Fortunately, the 49ers also reverted, giving away any possible momentum with bad play calling and a delay-of-game on the goal line. Finally, with the Qwest faithful wondering who wanted to win the game, preseason sensation WR Mike Williams caught the 49ers napping on a double move and got behind the defense for a 35-yard gain that was almost a touchdown. From there, Hasselbeck outran LB Travis Laboy on a 1-yard scramble for a TD, seizing a lead the 'Hawks would never relinquish.
Pete Carroll lauded the Hass touchdown by pointing to his groin area in celebration, and suddenly it looked as if the Seahawks had shaken off 2009 all at once. Two straight mistakes by 49ers WR Michael Crabtree (a drop and a missed route, respectively) on the next two drives resulted in two Seattle interceptions and two touchdowns, Butler scoring on a double move after the former, Trufant running his pick back for the latter. Toss in a circus TD catch by WR Deion Branch, and Seattle won in a 31-6 blowout.
A huge division upset (in Week 1?) had Pete Carroll riding high and the Seahawks turning heads. Lost in the ruckus was the fact that LT Russell Okung was out with an injury, that Golden Tate had been a healthy scratch for the game due to questions with his work ethic, and the 49ers were very much a run-first team with a bad quarterback. A team that was supposed to claim a division with years of accrued offensive playmakers had rolled over to a rebuilding bottom-dweller led by a college coach.
At that moment, surprised ruled. Was Seattle for real?
Following a toe injury against the 49ers, second-year G Max Unger was placed on injured reserve; Seattle would temporarily re-sign Mansfield Wrotto in relief. Leroy Hill was reinstated during the week, which also saw the beginning of a rather comical musical chairs game involving preseason favorites CB Kennard Cox, CB Cord Parks, and LB Joe Pawelek jumping back and forth between the active roster and the practice squad.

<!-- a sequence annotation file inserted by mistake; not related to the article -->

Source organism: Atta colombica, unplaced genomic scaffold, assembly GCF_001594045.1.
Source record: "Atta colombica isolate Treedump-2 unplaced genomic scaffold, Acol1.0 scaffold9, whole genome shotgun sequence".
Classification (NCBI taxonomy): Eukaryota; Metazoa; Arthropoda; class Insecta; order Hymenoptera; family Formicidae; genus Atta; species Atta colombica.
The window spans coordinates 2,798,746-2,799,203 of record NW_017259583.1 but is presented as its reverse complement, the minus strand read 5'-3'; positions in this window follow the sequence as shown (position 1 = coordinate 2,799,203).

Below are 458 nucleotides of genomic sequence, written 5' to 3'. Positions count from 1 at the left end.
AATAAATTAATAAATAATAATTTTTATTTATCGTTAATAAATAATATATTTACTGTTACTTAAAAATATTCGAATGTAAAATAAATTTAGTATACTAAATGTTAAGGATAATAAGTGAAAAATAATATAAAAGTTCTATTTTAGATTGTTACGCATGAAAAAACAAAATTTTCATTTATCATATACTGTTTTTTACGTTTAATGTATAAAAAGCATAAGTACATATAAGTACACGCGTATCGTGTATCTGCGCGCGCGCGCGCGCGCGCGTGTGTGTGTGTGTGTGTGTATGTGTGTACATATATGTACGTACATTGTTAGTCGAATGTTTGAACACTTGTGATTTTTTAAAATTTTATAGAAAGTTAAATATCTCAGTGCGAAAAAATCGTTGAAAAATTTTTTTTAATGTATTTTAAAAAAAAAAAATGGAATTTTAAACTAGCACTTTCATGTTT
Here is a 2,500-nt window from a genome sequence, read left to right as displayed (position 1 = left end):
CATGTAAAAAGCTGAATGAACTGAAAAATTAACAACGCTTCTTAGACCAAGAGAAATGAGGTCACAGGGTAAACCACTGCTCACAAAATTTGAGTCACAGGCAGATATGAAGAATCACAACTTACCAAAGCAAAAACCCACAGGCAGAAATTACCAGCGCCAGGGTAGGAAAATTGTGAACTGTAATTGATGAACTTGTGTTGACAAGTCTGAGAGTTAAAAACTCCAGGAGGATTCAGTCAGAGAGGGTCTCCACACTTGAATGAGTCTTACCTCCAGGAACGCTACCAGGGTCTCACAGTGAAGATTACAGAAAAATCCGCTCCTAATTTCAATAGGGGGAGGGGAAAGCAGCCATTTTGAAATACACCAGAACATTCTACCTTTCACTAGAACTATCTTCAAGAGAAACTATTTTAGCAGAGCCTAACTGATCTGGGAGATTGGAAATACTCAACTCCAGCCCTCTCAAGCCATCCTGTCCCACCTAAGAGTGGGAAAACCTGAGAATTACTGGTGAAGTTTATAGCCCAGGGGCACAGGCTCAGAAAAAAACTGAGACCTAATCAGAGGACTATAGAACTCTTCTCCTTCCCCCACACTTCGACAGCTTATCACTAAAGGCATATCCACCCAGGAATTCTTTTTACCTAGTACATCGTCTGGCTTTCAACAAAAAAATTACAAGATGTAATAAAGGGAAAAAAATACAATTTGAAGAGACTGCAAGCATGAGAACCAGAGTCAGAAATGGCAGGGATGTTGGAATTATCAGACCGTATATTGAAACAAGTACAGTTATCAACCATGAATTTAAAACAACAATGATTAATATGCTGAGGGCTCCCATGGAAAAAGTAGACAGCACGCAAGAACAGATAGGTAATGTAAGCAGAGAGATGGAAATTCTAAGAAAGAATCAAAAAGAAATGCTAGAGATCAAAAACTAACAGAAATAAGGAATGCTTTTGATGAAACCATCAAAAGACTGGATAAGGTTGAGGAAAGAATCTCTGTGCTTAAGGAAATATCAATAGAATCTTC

Week 2: Denver 31, Seattle 14
After every high, there seemed to come a low for the 2010 Seahawks. They'd prevailed at home against a supposedly strong opponent; for Week 2, the nation laid at their feet the task of winning on the road against an injury-depleted Broncos team with a middle-of-the-road quarterback.
Seattle responded by giving up 307 yards and two touchdowns to Kyle Orton, one a 21-yarder to rookie receiver Demaryius Thomas. Orton sliced Seattle's zone defense to pieces for 60 minutes, fitting the ball into tight windows as the Seahawks' pass rush sputtered, making irrelevant the 65 rushing yards that Seattle held them to.
Matt Hasselbeck provided a spark for the offense early on, only to throw two red-zone interceptions in the first half. Coupled with a muffed punt by rookie CB Walter Thurmond, Seattle had committed the cardinal sin of road football: early turnovers. They also committed the second: an unusually bad day for tackling.